Nyungwe National Park Nyungwe National Park is a hiker’s paradise with some 13 hiking trails over 130 kilometres through the forest. Tracks range from easy to difficult, taking just 4 hours up to 3-day long hikes. Chimpanzee Trekking Chimpanzee trekking starts in the morning and takes a good 4 hours and more. The chimps at Nyungwe forest have been and are being habituated, which means that they are used to human beings. Ngabwe Trail This is 4.7 kilometres and takes 3 hours to be completed and is a moderate hike in difficulty. You will find the trail taking you through different vegetation zones even though it’s a short trail. It can also be extended to be 8 hours long and would then include the Kitabi tea plantation. Along the trail, you may sight the colobus monkeys, L’Hoest silver monkeys, chimpanzees as well as the Mangabey. Bigugu Trail This 7km trail is somehow difficult, with steep slippery sections, taking about 6 hours to complete. This trail goes up towards the highest point in the park which is Bigugu peak and is about 2950m in elevation. This is an excellent trail for the birders where one can see the red collared mountain babbler. Igishigishigi Trail Possibly the most popular trail, since it also includes the canopy forest walkway, this hike departs from Uwinka reception area of the park. The trail is about 2.4 km and takes 5 hours to be completed including the canopy walk. You will be up in the tree tops and view the primates, birds, and butterflies in their habitat. This is an amazing hike that you shouldn’t miss. Isumo waterfall Trail Also a popular trail, this hike is 10.6km long and is moderately difficult, taking around 4 hours to complete. First, you go through a tea plantation and then through the patches of forest where you can view many species of monkeys. On the way to the waterfall, you will also move through the tree ferns which require an imposing eye as often you will view the Ruwenzori Turaco bird. This is also one of the exciting trails of Nyungwe Forest, with the waterfall a spectacular reward after a tough hike.



PAGE 15

WHERE WILD THINGS ROAM MAGAZINE

WILD GEAR Trialled and tested, here is some of the latest gear for getting out in the wild and roaming with. Osprey Transporter Wheeled Duffel The Transporter Wheeled Duffel comes in 3 different sized volumes, so you can find the perfect fit for your next adventure. For the bigger trips and heavier gear, you can’t go past the 120L or 90L. For weekend getaways and interstate travel, the 40L fits most carry-on requirements for Australian domestic and international flights, perfect as a stand-alone or complement to larger duffels. Made from 800D TPU-coated nylon for incredible abrasion and water resistance, long-lasting #10 YKK zippers with overlapping flaps to protect your gear from wet weather, the Transporter Wheeled Duffel will take anything you throw at it. Let’s not forget the all important HighRoad™ chassis’s oversized wheels that allow you to roll smoothly over the rough surfaces encountered well outside of the airport terminal. 120L RRP: $349.95 | 90L RRP: $319.95 |40L RRP: $279.95 www.ospreypacks.com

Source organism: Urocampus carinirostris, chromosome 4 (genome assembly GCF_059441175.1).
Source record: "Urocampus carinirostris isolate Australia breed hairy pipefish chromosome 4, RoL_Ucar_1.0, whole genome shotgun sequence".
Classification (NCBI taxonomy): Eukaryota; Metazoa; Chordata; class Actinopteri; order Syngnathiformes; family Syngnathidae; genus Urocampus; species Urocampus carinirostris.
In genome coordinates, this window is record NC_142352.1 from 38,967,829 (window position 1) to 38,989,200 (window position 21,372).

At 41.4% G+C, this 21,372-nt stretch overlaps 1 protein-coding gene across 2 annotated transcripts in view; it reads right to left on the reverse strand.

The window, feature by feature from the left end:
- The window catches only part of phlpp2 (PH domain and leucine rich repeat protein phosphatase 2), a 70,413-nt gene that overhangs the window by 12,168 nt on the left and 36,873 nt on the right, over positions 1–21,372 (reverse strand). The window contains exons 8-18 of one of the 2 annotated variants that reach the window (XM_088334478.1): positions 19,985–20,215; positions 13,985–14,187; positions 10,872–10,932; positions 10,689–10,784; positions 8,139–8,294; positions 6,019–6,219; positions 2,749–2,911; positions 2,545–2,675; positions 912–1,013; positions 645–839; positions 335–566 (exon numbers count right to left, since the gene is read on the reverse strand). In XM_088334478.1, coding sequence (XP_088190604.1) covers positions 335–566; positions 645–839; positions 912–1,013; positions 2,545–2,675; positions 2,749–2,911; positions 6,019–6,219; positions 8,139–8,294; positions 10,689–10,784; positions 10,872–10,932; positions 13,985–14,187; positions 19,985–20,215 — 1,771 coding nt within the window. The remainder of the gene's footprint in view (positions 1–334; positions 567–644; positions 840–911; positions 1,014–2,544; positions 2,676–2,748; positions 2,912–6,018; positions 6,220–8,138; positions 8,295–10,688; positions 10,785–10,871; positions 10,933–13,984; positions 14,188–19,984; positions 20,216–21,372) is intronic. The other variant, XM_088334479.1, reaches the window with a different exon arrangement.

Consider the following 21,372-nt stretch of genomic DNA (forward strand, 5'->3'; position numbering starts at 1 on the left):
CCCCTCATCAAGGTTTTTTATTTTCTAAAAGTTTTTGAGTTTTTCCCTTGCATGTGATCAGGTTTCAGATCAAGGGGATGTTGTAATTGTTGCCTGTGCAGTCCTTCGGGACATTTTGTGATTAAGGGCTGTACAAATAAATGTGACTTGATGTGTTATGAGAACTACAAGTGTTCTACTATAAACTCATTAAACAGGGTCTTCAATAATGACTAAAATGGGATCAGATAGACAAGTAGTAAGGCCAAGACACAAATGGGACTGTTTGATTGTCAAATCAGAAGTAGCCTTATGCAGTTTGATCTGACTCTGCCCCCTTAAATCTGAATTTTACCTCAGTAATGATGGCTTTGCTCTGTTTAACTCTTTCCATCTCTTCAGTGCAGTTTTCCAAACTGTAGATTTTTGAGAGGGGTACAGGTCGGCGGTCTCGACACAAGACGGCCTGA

Salomon OUTline GTX Salomon designers created the OUTline GTX® for the millennial market, bridging the gap between outdoor adventure and casual wear. You won’t be dragging your feet up a mountain in the OUTline GTX®, at just 350 grams these lightweight shoes are the perfect companion to take travelling. The shoe also has 5mm lugs for uncompromising grip and thanks to a full GORE-TEX® membrane, your feet are completely waterproof and protected on any outdoor trail adventure. Some adventures are equal parts connecting with friends, having fun outside, and discovering new places. The OUTline GTX is ideally suited to such adventures, with lightweight and flexibility like a running shoe, but enough grip and protection for any trail. For a hybrid shoe that's as much focused on outdoor adventure as everyday wear, you can’t go past Salomon’s sleek OUTline GTX®. RRP: $249.99 www.salomon.com/au


WHERE WILD THINGS ROAM MAGAZINE

PAGE 16

NEMO Galaxi lightweight hiking tent Unlike most tents, the Galaxi tent comes with a coated ripstop nylon footprint to help protect its floor from abrasion and offers an added layer to lock-out mud and protect you from wet surfaces. Built to last and not for landfill, the NEMO Galaxi tent also comes with a repair kit to extend its lifetime, and value for money. RRP: $399.95 www.outdooragencies.com.au

Thuraya SatSleeve For those who roam deep into the wilderness and want some comfort of being able to connect if needed, then the next generation of satellite adaptor for your smartphone, Thuraya SatSleeve, is for you. Turn your smartphone into a satellite phone using the Thuraya SatSleeve, allowing for voice calls, SMS, email and app access while you´re off the grid and out of range for your normal phone reception. Use your smartphone when it is connected to the SatSleeve using the SatSleeve +. This SatSleeve model is similar to the previous SatSleeve for iPhone and SatSleeve for Android models, however its universal adaptor fits almost any late model smartphone between 58 and 85 mm in width. RRP: $899.00 www.pivotel.com.au/thurayasatsleeveplus

Scarpa Mojito Hike GTX The Mojito Hike GTX has strong game and unmistakable style. The upper is made of 1.8 mm water-resistant suede with a monochromatic colour palette, and up-to-the-toe lacing that matches accordingly. The fully adjustable lacing system is derived from a climbing shoe, allowing the Mojito to fit just about any foot shape. The Salix sole is comfortable, assures grip on any terrain, is built with shock absorbing features and is designed to be self cleaning. The Flex-Point is a special upper design that allows the natural angle variation between foot and leg during walking, RRP: $329.95 www.paddypallin.com.au